Most of you have probably already transplanted your tomato seedlings, but here at SESE we do it a bit later than most. Why? Because we want the vast array of tomatoes we grow for the tastings at our late August open house and at the Monticello Heritage Harvest Festival in September to be ready for picking just at the right time for those events. We’re growing more than 70 varieties for you to come and taste!
Here’s the technique we use for quick and successful transplanting of tomato seedlings:
After hardening them off for a couple weeks in our cold frames, we’re ready to take them out to the garden. For us, this means lots of careful labelling and mapping to keep all those varieties clearly separated!
Step 1: We start by spreading hay thickly over the whole area where the plants will go. This serves to keep the ground cool, hold moisture in, and choke out weeds, and in the long term it adds organic matter to improve the soil. If you try this, make sure you get hay that hasn’t been treated with herbicides or pesticides. You’ll also want to get hay that’s been sitting for a year or so, giving all the seeds a chance to have sprouted and died, or you’ll be growing grains alongside your tomatoes.
Step 2: Make a nest in the hay at each place where you want a tomato to go. Space them about 4 feet apart and make each nest about a foot in diameter, pushing the hay away until you can see the ground.
Step 3: Dig a hole at the bottom of the nest, toss in a double handful of compost, and mix the compost with the soil you have loosened.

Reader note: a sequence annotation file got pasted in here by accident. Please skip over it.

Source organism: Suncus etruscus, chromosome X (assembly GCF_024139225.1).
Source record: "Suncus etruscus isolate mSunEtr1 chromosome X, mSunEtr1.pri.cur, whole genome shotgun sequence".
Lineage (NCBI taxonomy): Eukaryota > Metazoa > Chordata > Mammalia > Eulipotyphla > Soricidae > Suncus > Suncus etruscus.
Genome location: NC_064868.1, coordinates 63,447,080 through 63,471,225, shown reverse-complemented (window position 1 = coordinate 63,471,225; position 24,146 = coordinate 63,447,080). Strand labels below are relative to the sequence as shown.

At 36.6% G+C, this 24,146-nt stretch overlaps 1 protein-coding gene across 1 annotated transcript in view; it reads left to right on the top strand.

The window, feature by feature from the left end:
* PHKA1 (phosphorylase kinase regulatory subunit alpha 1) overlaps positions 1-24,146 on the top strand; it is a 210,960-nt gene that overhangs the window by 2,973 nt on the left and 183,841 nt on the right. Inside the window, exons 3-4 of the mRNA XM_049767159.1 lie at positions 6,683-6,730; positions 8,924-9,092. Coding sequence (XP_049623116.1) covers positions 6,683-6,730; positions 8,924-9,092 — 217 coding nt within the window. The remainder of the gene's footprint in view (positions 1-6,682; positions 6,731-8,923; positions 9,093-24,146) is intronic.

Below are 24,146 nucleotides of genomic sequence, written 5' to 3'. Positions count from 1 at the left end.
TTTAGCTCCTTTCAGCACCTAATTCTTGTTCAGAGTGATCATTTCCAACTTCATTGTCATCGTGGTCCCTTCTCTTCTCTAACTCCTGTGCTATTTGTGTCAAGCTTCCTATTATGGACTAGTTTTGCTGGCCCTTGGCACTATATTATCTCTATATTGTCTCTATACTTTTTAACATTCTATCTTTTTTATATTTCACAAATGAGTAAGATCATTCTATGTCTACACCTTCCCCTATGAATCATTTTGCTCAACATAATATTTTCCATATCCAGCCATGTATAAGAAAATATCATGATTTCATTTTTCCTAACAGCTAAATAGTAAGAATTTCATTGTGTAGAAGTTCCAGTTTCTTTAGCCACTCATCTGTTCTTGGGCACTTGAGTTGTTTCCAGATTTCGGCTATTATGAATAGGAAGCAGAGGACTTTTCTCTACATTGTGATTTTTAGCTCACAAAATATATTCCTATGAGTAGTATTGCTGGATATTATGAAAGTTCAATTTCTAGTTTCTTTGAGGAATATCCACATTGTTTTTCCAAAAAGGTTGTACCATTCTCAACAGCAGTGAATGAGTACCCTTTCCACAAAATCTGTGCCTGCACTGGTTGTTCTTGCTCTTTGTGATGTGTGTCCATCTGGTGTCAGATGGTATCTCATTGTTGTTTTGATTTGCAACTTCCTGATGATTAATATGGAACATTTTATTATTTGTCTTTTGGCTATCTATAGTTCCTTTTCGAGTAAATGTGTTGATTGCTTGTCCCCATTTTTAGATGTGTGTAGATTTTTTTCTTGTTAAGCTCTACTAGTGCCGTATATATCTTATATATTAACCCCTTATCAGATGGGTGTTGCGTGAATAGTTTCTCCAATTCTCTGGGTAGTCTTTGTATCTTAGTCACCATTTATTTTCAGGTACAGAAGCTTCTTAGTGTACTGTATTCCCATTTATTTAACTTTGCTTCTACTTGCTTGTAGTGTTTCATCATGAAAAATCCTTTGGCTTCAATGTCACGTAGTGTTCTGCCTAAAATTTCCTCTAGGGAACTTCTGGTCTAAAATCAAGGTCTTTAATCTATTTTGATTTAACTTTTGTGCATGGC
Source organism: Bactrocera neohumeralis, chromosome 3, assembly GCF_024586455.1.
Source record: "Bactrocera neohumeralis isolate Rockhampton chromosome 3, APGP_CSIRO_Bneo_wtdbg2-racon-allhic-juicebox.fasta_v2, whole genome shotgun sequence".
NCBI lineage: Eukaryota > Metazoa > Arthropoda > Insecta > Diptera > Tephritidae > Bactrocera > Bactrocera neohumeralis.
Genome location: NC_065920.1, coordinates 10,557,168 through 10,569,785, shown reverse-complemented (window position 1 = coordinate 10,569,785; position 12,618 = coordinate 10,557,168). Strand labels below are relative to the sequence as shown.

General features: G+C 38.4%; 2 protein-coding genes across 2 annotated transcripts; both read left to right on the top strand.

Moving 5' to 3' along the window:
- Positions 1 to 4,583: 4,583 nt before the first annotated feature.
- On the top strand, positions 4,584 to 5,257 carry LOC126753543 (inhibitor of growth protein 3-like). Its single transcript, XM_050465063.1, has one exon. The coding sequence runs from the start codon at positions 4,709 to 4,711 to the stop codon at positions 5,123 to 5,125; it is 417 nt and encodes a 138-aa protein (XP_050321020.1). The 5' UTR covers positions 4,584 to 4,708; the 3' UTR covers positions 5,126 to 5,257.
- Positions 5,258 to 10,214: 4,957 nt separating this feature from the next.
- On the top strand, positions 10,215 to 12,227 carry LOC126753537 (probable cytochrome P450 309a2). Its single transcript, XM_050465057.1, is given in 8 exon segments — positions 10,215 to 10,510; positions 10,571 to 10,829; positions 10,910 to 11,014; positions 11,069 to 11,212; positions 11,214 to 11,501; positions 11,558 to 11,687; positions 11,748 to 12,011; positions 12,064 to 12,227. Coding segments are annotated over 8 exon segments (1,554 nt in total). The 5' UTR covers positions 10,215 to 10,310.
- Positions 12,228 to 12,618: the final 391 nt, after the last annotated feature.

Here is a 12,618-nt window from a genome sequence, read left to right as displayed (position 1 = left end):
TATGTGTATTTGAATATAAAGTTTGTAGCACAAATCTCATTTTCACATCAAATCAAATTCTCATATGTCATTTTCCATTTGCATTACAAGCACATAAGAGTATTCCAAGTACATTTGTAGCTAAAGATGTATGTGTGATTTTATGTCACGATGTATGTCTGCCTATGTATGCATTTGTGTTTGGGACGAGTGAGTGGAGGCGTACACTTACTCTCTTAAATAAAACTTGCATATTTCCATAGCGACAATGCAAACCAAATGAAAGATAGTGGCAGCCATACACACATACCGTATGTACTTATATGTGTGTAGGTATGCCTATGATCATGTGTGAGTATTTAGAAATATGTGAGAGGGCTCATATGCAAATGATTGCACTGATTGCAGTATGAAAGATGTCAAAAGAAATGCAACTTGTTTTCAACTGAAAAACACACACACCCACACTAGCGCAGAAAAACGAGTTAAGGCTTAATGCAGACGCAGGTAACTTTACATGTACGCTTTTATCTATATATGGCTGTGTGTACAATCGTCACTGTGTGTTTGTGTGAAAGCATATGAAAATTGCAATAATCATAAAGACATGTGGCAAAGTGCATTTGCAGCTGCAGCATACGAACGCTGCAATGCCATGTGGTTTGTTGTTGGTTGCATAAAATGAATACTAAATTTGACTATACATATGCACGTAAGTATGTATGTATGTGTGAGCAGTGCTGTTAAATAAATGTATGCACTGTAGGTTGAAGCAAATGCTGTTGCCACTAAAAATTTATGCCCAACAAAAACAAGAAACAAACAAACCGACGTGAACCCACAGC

Step 4: Gently pull the seedling out of its container and lay it on its side at the bottom of the hole you’ve dug, all the way at one edge of the nest space. This way you can cover not just the root ball, but also a good portion of the stem with soil. You want to bury a third to a half of the plant. Tomatoes will grow roots along any portion of the stem which is underground, and this method gives you a much sturdier root structure. Be careful that the sideways portion of the stem is supported by soil so it doesn’t break.
Step 5. Cover the root ball and stem portion with soil and press it down firmly. Good soil to root contact is essential to get the plant sucking up water and nutrients right away. Then pull the hay back into place all around the stem of the plant, tucking it in cozily. Finally, give it a good watering and watch your baby grow!
If you do come to the Heritage Harvest Festival, here are a few of our top picks to look out for:
- Rutgers 250 This is a brand new variety which brings added durability to a flavourful old heirloom and we plan to add it to our 2017 catalog.
- Matt’s Wild Cherry This one is always a favourite at tastings, an intensely sweet wild cherry tomato originating in Mexico.
- Garden Peach A delightful novelty tomato disguised as a peach.